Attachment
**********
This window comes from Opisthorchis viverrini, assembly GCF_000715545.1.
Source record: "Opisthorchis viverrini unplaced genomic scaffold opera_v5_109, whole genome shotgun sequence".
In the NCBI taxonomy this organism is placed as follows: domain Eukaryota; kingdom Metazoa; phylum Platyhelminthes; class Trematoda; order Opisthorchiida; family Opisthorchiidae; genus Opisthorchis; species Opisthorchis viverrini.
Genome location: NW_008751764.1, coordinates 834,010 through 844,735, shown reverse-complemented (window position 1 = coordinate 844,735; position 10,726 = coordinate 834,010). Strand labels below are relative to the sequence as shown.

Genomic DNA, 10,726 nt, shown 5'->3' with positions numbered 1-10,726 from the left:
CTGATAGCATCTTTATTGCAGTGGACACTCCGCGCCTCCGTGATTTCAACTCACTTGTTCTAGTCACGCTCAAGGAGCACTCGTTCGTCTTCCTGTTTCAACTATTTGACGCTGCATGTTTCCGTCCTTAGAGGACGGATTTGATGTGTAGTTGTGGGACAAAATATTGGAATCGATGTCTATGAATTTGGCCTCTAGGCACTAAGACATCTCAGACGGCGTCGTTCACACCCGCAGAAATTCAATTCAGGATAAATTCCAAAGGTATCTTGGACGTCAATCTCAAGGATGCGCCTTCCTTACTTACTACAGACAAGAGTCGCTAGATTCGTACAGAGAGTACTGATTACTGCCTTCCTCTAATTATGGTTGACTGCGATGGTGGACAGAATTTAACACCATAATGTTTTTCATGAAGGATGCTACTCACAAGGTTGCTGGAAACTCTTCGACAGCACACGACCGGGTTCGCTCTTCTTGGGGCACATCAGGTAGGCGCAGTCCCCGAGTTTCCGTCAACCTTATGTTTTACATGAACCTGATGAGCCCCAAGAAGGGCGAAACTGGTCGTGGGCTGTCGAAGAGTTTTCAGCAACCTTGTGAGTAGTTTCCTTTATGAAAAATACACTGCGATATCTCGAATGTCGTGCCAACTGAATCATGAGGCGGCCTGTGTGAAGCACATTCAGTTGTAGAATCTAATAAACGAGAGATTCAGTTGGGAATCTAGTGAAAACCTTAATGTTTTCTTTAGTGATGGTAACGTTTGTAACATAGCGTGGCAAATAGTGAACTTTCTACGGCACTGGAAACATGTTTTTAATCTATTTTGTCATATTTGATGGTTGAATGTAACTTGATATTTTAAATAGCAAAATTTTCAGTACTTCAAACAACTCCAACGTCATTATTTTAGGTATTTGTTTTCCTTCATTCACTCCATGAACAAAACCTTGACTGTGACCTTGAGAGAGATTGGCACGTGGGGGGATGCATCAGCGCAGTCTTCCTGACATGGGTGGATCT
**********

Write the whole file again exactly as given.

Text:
This window comes from Opisthorchis viverrini, assembly GCF_000715545.1.
Source record: "Opisthorchis viverrini unplaced genomic scaffold opera_v5_109, whole genome shotgun sequence".
In the NCBI taxonomy this organism is placed as follows: domain Eukaryota; kingdom Metazoa; phylum Platyhelminthes; class Trematoda; order Opisthorchiida; family Opisthorchiidae; genus Opisthorchis; species Opisthorchis viverrini.
Genome location: NW_008751764.1, coordinates 834,010 through 844,735, shown reverse-complemented (window position 1 = coordinate 844,735; position 10,726 = coordinate 834,010). Strand labels below are relative to the sequence as shown.

Genomic DNA, 10,726 nt, shown 5'->3' with positions numbered 1-10,726 from the left:
CTGATAGCATCTTTATTGCAGTGGACACTCCGCGCCTCCGTGATTTCAACTCACTTGTTCTAGTCACGCTCAAGGAGCACTCGTTCGTCTTCCTGTTTCAACTATTTGACGCTGCATGTTTCCGTCCTTAGAGGACGGATTTGATGTGTAGTTGTGGGACAAAATATTGGAATCGATGTCTATGAATTTGGCCTCTAGGCACTAAGACATCTCAGACGGCGTCGTTCACACCCGCAGAAATTCAATTCAGGATAAATTCCAAAGGTATCTTGGACGTCAATCTCAAGGATGCGCCTTCCTTACTTACTACAGACAAGAGTCGCTAGATTCGTACAGAGAGTACTGATTACTGCCTTCCTCTAATTATGGTTGACTGCGATGGTGGACAGAATTTAACACCATAATGTTTTTCATGAAGGATGCTACTCACAAGGTTGCTGGAAACTCTTCGACAGCACACGACCGGGTTCGCTCTTCTTGGGGCACATCAGGTAGGCGCAGTCCCCGAGTTTCCGTCAACCTTATGTTTTACATGAACCTGATGAGCCCCAAGAAGGGCGAAACTGGTCGTGGGCTGTCGAAGAGTTTTCAGCAACCTTGTGAGTAGTTTCCTTTATGAAAAATACACTGCGATATCTCGAATGTCGTGCCAACTGAATCATGAGGCGGCCTGTGTGAAGCACATTCAGTTGTAGAATCTAATAAACGAGAGATTCAGTTGGGAATCTAGTGAAAACCTTAATGTTTTCTTTAGTGATGGTAACGTTTGTAACATAGCGTGGCAAATAGTGAACTTTCTACGGCACTGGAAACATGTTTTTAATCTATTTTGTCATATTTGATGGTTGAATGTAACTTGATATTTTAAATAGCAAAATTTTCAGTACTTCAAACAACTCCAACGTCATTATTTTAGGTATTTGTTTTCCTTCATTCACTCCATGAACAAAACCTTGACTGTGACCTTGAGAGAGATTGGCACGTGGGGGGATGCATCAGCGCAGTCTTCCTGACATGGGTGGATCT